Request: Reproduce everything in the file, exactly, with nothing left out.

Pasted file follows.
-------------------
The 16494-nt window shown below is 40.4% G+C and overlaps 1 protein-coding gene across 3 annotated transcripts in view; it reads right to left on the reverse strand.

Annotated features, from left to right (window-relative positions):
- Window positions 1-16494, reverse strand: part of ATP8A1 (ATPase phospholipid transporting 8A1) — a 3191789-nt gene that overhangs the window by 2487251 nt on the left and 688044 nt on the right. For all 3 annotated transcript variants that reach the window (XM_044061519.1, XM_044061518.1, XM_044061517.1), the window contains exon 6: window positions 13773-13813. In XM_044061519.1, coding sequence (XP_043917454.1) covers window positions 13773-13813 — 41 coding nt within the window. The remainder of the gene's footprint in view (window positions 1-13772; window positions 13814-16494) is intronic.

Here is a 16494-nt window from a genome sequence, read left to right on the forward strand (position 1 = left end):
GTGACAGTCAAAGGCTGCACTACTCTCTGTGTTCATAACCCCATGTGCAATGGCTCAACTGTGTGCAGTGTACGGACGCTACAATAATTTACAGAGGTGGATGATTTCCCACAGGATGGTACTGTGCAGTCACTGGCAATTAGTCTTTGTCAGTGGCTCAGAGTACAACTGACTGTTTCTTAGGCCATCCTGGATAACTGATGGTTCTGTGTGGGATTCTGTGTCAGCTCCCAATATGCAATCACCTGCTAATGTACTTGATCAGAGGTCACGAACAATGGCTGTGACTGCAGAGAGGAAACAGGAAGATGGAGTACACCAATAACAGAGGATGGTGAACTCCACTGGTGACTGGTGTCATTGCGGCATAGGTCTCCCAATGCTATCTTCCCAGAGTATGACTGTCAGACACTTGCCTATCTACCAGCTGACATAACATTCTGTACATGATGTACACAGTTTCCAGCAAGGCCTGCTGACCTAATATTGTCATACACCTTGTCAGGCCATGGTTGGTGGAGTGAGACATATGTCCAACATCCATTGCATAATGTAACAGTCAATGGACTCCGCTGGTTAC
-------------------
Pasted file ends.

The 16494-nt window shown below is 40.4% G+C and overlaps 1 protein-coding gene across 3 annotated transcripts in view; it reads right to left on the reverse strand.

Annotated features, from left to right (window-relative positions):
- Window positions 1-16494, reverse strand: part of ATP8A1 (ATPase phospholipid transporting 8A1) — a 3191789-nt gene that overhangs the window by 2487251 nt on the left and 688044 nt on the right. For all 3 annotated transcript variants that reach the window (XM_044061519.1, XM_044061518.1, XM_044061517.1), the window contains exon 6: window positions 13773-13813. In XM_044061519.1, coding sequence (XP_043917454.1) covers window positions 13773-13813 — 41 coding nt within the window. The remainder of the gene's footprint in view (window positions 1-13772; window positions 13814-16494) is intronic.

Here is a 16494-nt window from a genome sequence, read left to right on the forward strand (position 1 = left end):
GTGACAGTCAAAGGCTGCACTACTCTCTGTGTTCATAACCCCATGTGCAATGGCTCAACTGTGTGCAGTGTACGGACGCTACAATAATTTACAGAGGTGGATGATTTCCCACAGGATGGTACTGTGCAGTCACTGGCAATTAGTCTTTGTCAGTGGCTCAGAGTACAACTGACTGTTTCTTAGGCCATCCTGGATAACTGATGGTTCTGTGTGGGATTCTGTGTCAGCTCCCAATATGCAATCACCTGCTAATGTACTTGATCAGAGGTCACGAACAATGGCTGTGACTGCAGAGAGGAAACAGGAAGATGGAGTACACCAATAACAGAGGATGGTGAACTCCACTGGTGACTGGTGTCATTGCGGCATAGGTCTCCCAATGCTATCTTCCCAGAGTATGACTGTCAGACACTTGCCTATCTACCAGCTGACATAACATTCTGTACATGATGTACACAGTTTCCAGCAAGGCCTGCTGACCTAATATTGTCATACACCTTGTCAGGCCATGGTTGGTGGAGTGAGACATATGTCCAACATCCATTGCATAATGTAACAGTCAATGGACTCCGCTGGTTAC